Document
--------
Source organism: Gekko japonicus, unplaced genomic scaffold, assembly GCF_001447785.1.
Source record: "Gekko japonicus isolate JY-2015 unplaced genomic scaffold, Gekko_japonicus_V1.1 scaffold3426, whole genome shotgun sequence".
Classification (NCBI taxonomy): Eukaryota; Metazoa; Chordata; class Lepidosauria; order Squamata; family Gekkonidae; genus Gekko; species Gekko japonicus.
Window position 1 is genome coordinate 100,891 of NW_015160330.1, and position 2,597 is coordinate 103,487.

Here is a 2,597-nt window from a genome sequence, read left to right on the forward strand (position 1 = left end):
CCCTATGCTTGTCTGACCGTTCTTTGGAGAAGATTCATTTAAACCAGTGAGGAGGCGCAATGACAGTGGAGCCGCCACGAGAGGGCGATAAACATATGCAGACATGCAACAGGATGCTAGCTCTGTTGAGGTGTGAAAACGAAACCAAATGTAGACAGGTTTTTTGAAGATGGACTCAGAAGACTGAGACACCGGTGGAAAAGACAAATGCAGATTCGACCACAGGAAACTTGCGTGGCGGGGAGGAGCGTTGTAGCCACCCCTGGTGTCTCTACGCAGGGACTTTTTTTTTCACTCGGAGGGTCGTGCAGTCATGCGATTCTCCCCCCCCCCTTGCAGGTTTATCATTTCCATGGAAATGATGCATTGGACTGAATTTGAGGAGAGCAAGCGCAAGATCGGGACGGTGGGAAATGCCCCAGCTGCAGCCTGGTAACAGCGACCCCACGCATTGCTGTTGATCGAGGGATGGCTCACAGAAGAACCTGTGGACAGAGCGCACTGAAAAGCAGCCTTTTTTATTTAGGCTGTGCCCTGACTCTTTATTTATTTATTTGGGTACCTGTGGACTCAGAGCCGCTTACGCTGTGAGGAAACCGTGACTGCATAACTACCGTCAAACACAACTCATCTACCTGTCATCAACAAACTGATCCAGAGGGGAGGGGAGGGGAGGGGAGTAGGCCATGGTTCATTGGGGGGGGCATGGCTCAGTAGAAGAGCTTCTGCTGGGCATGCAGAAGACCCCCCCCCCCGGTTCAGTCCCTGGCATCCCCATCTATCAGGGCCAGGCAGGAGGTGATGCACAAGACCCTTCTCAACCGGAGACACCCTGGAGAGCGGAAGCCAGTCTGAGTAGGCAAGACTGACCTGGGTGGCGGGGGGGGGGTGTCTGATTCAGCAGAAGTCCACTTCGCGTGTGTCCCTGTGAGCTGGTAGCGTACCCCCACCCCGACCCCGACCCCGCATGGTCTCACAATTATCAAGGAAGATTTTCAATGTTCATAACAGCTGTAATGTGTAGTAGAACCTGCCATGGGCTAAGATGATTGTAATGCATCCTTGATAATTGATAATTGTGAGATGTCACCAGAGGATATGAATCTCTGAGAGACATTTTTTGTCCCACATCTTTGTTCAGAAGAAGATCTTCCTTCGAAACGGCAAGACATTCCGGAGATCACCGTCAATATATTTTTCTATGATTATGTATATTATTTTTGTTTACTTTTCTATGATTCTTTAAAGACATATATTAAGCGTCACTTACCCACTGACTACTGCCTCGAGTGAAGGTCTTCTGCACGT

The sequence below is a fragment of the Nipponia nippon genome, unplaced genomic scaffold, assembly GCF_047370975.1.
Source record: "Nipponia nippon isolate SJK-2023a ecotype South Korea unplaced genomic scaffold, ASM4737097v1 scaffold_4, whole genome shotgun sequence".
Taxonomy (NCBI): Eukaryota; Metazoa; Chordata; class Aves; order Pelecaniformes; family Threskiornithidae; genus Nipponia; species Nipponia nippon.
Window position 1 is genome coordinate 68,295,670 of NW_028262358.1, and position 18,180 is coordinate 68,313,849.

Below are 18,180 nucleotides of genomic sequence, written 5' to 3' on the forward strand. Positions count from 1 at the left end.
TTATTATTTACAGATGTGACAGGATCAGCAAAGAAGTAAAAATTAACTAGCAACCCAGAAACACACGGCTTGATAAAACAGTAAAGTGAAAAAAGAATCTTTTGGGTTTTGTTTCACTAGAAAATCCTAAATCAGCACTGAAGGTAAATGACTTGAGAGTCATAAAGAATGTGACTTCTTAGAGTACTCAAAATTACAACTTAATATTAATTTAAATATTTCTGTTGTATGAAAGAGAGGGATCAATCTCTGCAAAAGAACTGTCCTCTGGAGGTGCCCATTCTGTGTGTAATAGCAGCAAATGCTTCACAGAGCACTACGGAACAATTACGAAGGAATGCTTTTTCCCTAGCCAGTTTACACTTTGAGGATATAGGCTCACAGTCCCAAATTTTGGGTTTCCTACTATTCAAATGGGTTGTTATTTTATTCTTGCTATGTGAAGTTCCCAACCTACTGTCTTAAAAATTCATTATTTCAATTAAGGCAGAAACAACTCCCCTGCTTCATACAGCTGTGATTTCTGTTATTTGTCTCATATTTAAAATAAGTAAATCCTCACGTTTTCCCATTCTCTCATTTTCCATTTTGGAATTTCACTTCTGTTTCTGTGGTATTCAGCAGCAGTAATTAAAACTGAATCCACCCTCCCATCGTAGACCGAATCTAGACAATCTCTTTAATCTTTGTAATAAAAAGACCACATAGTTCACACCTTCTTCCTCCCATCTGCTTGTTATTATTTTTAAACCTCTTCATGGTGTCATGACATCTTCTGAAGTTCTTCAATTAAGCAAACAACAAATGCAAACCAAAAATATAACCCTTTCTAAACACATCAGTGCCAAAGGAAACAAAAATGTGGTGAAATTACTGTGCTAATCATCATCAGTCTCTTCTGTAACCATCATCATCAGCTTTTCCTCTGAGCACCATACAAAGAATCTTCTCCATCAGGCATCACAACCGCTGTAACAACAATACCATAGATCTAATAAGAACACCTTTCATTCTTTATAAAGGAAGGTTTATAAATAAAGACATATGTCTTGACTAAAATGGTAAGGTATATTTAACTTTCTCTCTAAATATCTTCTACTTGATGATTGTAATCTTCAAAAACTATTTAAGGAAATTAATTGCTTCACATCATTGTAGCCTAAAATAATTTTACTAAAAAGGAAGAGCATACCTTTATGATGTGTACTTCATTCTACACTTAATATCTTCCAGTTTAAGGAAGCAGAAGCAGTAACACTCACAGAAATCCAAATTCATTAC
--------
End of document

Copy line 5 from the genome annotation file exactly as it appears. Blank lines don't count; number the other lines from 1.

Here is a 2,597-nt window from a genome sequence, read left to right on the forward strand (position 1 = left end):